Instead, President Obama has been able to portray himself as the man who killed bin Laden. He has successfully managed to avoid being ‘swiftboated’ on this issue so far, despite many efforts, not least of which is the new book ‘No Easy Day.’ His efforts have been aided by Mitt Romney’s recent overseas trip to Europe and Israel, where he at best did little to impress and at worst did much to reinforce a negative image of his candidacy. Developments in recent days have exacerbated this situation. Despite the potential problems that the numerous embassy storming could have posed politically for the president, Mitt Romney’s poor handling of the issue has actually eased the pressure on the administration.

With a little over 7 weeks to go until Election Day, Obama continues to lead in the polls, both nationally and in key swing states. He has noticeably opened up a lead in the key swing states following the convention. This is not over yet, and the debates could be crucial. A key blunder, an indiscretion and this could all turn on a dime. Yet, as this week’s events have demonstrated, when opportunity presents itself, Romney’s reaction has been far from beneficial to the Republican ticket, and he still has all of the heavy lifting to do if he is to have any chance of securing what at this point would looks like an unlikely victory come November.

Women and the Right

Much has been made in recent months of the role of women in American politics. Hardly any of the coverage has been positive, especially in its portrayal of the Republican Party. Several weeks ago, Ann Romney stared from the cover of Time Magazine, representative of everything feminine about the GOP: strong, loyal, attractive, God-fearing and proud. She became this season’s GOP pin-up, but in a way far unlike earlier incarnations such as Sarah Palin or Cindy McCain. But how representative is Ann Romney of American womanhood, or even of Republican women? In short, is she really Mitt Romney’s ‘secret weapon’ or merely another prop to be wheeled out on cue to utter appropriate blandishments in regard to this year’s anointed candidate?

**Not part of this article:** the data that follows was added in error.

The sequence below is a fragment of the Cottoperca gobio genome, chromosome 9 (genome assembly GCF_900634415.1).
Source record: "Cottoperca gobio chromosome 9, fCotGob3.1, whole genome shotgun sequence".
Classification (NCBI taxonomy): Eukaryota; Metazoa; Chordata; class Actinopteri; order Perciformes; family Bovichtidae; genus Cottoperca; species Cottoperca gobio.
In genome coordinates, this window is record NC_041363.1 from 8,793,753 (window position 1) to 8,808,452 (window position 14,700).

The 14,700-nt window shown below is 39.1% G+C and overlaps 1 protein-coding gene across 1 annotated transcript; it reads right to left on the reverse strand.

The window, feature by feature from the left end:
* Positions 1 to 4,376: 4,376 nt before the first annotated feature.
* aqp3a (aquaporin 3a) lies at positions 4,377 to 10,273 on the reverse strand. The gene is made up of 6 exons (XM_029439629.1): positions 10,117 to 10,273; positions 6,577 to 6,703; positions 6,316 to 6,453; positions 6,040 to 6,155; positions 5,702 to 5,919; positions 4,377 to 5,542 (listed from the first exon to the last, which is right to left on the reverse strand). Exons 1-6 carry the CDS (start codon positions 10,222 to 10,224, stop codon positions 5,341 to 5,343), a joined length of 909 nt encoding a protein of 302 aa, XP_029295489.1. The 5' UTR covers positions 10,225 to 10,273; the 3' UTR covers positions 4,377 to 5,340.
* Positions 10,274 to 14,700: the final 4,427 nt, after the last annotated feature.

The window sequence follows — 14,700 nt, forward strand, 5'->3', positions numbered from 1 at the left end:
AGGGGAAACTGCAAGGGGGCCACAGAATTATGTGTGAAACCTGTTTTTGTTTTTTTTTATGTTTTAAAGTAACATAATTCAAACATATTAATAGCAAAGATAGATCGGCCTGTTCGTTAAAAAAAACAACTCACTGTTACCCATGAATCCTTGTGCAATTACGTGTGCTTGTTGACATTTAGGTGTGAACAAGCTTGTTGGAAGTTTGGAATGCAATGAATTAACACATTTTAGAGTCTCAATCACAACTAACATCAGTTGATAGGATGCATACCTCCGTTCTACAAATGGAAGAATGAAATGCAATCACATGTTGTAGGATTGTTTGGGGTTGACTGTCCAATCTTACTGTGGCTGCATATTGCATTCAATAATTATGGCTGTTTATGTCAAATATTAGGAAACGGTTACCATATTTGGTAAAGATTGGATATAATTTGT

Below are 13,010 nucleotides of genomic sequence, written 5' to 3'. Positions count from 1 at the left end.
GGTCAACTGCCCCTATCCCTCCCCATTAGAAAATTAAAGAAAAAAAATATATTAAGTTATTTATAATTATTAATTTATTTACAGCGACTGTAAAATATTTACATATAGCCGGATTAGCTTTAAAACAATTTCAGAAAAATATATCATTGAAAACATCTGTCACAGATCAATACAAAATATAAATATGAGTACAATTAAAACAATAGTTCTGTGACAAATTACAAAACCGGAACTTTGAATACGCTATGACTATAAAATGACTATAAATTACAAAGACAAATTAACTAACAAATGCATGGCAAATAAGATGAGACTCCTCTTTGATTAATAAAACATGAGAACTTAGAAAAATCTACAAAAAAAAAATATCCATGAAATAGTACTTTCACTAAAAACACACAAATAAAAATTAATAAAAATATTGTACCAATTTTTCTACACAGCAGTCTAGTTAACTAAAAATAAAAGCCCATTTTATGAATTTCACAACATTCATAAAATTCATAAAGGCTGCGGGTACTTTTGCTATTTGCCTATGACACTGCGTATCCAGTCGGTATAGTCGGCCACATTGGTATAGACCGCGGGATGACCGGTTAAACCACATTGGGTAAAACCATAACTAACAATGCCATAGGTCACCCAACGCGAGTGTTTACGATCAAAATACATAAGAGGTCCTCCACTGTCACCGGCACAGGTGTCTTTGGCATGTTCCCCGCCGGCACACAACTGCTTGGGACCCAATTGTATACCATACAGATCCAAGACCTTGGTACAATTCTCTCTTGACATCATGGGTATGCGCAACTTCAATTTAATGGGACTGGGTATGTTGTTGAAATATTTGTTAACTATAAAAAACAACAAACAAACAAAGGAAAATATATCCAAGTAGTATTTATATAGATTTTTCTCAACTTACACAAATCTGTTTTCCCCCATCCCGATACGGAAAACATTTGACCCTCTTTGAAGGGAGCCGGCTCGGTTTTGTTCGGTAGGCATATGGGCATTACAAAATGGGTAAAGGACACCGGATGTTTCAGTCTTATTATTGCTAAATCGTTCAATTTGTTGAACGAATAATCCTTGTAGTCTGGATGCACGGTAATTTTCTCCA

American politics has come a long way in a short period of time. In 1952 Nixon’s ‘Checkers speech’ was attacked as being shameless in its tone and content. It would appear, however, that ‘shameless’ has become the norm in American politics as spouses are now routinely presented to talk up the moral character of the candidate, lest there be any doubts.

Despite suggestions that she has been little more than an adornment for Mitt Romney, Ann Romney has emerged in recent months as a symbol of the Republican Party, desperate to rebut allegations that it is involved in a war on women and as a means to soften her husband’s image: Surely anyone with a wife like this can’t be all bad? This is one lady who it would be easy to dismiss as a cardboard cut-out Republican spouse, but her battle to overcome the debilitating impact of Multiple Sclerosis must give one pause for thought. Her tenacity and drive is all the more remarkable for having to overcome this ailment and to endure the tough life that comes with campaigning for the presidency.

In a debate about a war on women, what better artillery to deploy than a smart, attractive and eloquent woman to refute such allegations and present an image of her husband as seen through the eyes of the one who knows him best? Ann Romney’s elevation during the Republican National Convention is no coincidence and the decision to cancel the first planned day was also no tragedy. Over the weekend, the GOP was casting around in an attempt to re-schedule the presentations once they learned that the major networks were unlikely to carry Monday night’s feed (and Ann Romney’s speech) in full. Cancelling in the name of safety in the eye of the storm, allowed for a truncated convention in which Ann Romney would be guaranteed a prime time speaking slot in which she could attract the attention of the watching world.